OOW, day2: Sun, Oracle performance showcase

It was heartening to see a lot of Sun Hardware at Oracle OW.  For years, I've tried to persuade Sun TechDays and other folks to showcase Sun hardware at these developer shows, but its never really materialized in any meaningful way. Sure, theres the odd server for virtualization, etc at the shows, but that was mostly it.
By comparison, there was plenty of Sun HW here. I'm going to try and list out some of the big, hunking boxes I saw in the Sun booth and elsewhere. I'm sure my list isnt complete; I expect I will update this blog to make it more so. For now, here goes, what I saw.
  1. Top of the list, of course, is the Sun Oracle Exadata Version 2(tagline: Hardware from Sun, Software from Oracle). Basically an OLTP database machine billed as twice as fast as its predecessor. This was the treat of the show, showcased just outside the Keynote location. Impressive piece of iron and it drew a lot of crowds (both onlookers as well as buyers, from what I hear).
  2. StorageTek Modular Library system with 200 to 3000 cartridge slots (machine on display had 700). With a robotic arm that was continuously in motion, this machine made an impressive demo. And it was placed right next to our SunStudio booth, which drew curious onlookers.
  3. Sun Storage 7000 Unified Storage, aka Amber Road. This is an amazing amount of data (those on display were 12TB systems) in a small form-factor and with some amazing ease of administration to go with it.
  4. Sun Storage Flash Array system. This is the secret sauce that makes the Exadata database machine tick! Flash speeds are the talk of the town since they have the potential to increase IOPS by an order of magnitude and save $$$ by making disk/Flash tradeoffs for throughput, storage and price.
  5. Rackmount Servers: Mostly featured at the Demo stations were rackmounts systems based on UltraSPARC T2 (Enterprise T5240 servers), or Nehalem (Sun Fire X4450 servers) or AMD servers (Sun Fire 4240 servers)
Besides this, there were banners about the Sun branded database machine built out of UltraSPARC T2 5440s that recently claimed #1 status in all 7 key benchmarks (follow this link). The message was clear, from what I could tell: Sun is going to bring performance to the game and Oracle will optimize all Software to work efficiently on Solaris and Sun systems. In view of recent press announcements touting World Record TPC-C performance and a promise to keep Sun customers happy by investing even more in Sun technology than previously, this showcasing of Sun hardware bodes well for Sun customers as well as for Oracle's enterprise partners and customers. Best of all, there seems to be a palpable excitement in both companies about the synergies around this acquisition that was hard to miss both from the Sun booth as well as the Oracle booths.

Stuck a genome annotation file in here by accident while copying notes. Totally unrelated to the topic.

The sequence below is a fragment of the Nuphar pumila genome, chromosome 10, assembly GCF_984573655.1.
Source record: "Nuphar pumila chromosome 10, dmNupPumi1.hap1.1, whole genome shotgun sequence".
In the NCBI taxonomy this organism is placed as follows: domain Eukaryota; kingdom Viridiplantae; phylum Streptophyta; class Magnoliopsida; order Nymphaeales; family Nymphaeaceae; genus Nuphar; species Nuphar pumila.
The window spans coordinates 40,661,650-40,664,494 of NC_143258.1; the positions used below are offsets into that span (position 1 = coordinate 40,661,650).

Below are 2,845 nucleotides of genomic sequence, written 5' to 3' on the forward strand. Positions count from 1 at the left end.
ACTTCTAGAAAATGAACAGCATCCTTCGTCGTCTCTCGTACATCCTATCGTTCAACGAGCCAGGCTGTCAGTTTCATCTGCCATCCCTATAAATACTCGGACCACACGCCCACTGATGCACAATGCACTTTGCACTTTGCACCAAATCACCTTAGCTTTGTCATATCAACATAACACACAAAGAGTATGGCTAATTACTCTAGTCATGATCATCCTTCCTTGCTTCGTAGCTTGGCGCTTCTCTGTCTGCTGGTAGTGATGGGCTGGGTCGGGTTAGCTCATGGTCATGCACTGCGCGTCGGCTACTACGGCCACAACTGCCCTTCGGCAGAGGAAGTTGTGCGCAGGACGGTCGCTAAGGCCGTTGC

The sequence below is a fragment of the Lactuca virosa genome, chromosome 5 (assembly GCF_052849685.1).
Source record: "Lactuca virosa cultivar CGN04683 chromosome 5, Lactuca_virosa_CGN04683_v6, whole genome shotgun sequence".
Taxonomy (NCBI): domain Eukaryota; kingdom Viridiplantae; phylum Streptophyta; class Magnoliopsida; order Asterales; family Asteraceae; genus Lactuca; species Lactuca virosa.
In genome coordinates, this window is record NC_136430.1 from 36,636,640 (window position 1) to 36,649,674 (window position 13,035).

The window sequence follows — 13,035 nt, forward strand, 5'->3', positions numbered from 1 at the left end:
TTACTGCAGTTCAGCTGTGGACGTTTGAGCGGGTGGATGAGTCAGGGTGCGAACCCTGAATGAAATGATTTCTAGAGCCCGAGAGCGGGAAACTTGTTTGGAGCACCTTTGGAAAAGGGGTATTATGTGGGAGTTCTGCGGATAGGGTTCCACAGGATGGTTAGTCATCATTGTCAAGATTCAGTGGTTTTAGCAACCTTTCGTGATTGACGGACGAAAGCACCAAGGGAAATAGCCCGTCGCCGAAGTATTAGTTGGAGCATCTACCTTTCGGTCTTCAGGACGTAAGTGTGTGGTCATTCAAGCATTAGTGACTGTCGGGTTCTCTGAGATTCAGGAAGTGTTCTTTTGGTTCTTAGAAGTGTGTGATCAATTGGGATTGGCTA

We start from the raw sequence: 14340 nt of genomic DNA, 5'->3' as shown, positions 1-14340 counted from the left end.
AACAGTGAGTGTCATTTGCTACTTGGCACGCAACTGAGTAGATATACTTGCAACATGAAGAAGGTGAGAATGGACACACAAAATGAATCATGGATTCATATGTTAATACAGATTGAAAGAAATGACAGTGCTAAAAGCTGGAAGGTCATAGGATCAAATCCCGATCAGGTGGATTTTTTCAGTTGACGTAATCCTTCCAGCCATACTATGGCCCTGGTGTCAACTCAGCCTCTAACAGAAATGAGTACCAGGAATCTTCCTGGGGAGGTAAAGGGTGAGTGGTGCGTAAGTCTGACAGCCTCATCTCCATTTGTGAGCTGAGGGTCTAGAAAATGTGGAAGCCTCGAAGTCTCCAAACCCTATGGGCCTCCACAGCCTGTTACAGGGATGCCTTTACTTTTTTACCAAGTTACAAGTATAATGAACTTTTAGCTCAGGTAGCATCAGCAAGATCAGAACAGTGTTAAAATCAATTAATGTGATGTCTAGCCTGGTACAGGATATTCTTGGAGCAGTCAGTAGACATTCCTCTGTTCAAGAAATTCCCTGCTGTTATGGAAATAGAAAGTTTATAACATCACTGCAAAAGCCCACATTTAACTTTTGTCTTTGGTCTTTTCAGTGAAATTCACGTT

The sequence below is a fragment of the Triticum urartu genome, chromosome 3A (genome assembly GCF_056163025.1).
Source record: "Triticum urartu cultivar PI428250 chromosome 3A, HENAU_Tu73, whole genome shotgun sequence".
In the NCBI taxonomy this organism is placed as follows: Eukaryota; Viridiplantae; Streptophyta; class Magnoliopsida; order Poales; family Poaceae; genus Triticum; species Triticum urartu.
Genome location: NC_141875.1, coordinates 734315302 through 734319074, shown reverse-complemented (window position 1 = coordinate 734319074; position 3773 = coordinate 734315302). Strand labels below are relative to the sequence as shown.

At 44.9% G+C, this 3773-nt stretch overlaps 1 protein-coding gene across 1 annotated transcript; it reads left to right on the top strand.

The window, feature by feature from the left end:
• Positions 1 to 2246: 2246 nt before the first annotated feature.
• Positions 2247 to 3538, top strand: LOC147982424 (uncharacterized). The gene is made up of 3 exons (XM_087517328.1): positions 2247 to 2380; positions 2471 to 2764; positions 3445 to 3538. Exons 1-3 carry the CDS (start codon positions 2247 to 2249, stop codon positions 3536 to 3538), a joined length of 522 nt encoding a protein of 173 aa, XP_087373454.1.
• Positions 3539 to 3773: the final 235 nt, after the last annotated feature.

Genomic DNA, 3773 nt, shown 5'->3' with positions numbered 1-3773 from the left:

Tuesday Oct 13, 2009

First impressions from Oracle OpenWorld

Yesterday was my first day at OOW. Even though there were some scintillating events over the weekend, in particular these keynotes from Sun's Scott McNealy & James Gosling(view here) and Oracle's Larry Ellison (view here), I wasnt at that portion of OOW.
My first impressions, even before I entered Moscone, was Wow! The place was entirely taken over by Oracle. Buses ran billboards advertising Oracle and the event, there was even a huge tent between Moscone North and South, reserved as dining area and essentially closing Howard Street (picture here). There was even the scale model BMW Oracle Racing High-tech Catamaran on display at the Fourth and Howard Streets intersection. Exhibitions were in Moscone South AND Moscone West. Essentially, that 6 block area was nothing but Oracle OpenWorld.
My second impression was suits. Lots and lots of them. Essentially different from IDF, which billed itself as the next, next, next big thing, and JavaOne, which is clearly a hacker's conference (and where James reminded Sun CEO Jonathan Schwartz that he was out of place in his suit at the keynote and got huge applause from the audience), this one is a carefully and well-scripted conference. I could not listen to the entire keynote from Phillips and Catz (view here), but what I could hear was very carefully laid out and executed. One astounding fact I gathered (and later could relate to): Oracle has over 3000 products and the portfolio is growing ever faster!
So, I had booth duty on the exhibition floor. Moscone South. Essentially a technology, but even more importantly, a services showcase. All the major partners were there: HP, IBM, Dell, AMD, Intel and of course Sun. And also, networking and wireless partners like Cisco, Brocade, AT&T, Blackberry and Verizon.  But also, Infosys, CSC, NetApp, Deloitte, Wipro, EDS, Accenture, KPMG, PriceWaterhouseCooper, Tata Consulting (TCS). I'm singling out that last list because I havent seen them at any of the developer conferences I usually go to (Sun TechDays, JavaOne, IDF, LinuxWorld, etc). Oracle itself was fairly hidden (or backgrounded), giving their partners essentially all the glory and topspots on the floor.  [Moscone West has a HUGE, HUGE presence which I intend to check out today].
There was a Cloud booth (for those of you who think Oracle is anti-Cloud) and I engaged in some interesting and long discussions with vendors in that booth (except Amazon, I'll corner them today, because they are more of a known quantity as far as I'm concerned, so unlikely that I'll learn anything new). On-Demand computing seems to have a big presence in what Oracle calls "DemoGrounds" (see this picture, eg).
The Sun booths were very strategic and visible. Right next to the main entrance. We had some foot traffic, but for the Sun Studio booth, mostly non-existent. I probably talked to about a dozen to 15 non-Sun folks and some of them were even Oracle folks, who I knew by email before. Given that the crowd was a suited, mostly business IT type crowd, I am not surprised. A few that came by were disappointed that we didnt run on Windows, but were suitably impressed by the offering and demo when I showed them what we had.
An interesting day. Tiring, since the shift turned out to be a 5+ hour shift without a lot of interesting traffic, but I think I learned a bit from others there. Which makes it entirely worthwhile.
More details tomorrow, I hope.


I have worked with Sun and Oracle for 25 years now; in compilers and tools organization for most of these years followed by a couple of years in Cloud Computing. I am now in ISV Engineering, where our primary task is to improve synergy between Oracle Sun Systems and our rich ISV ecosystem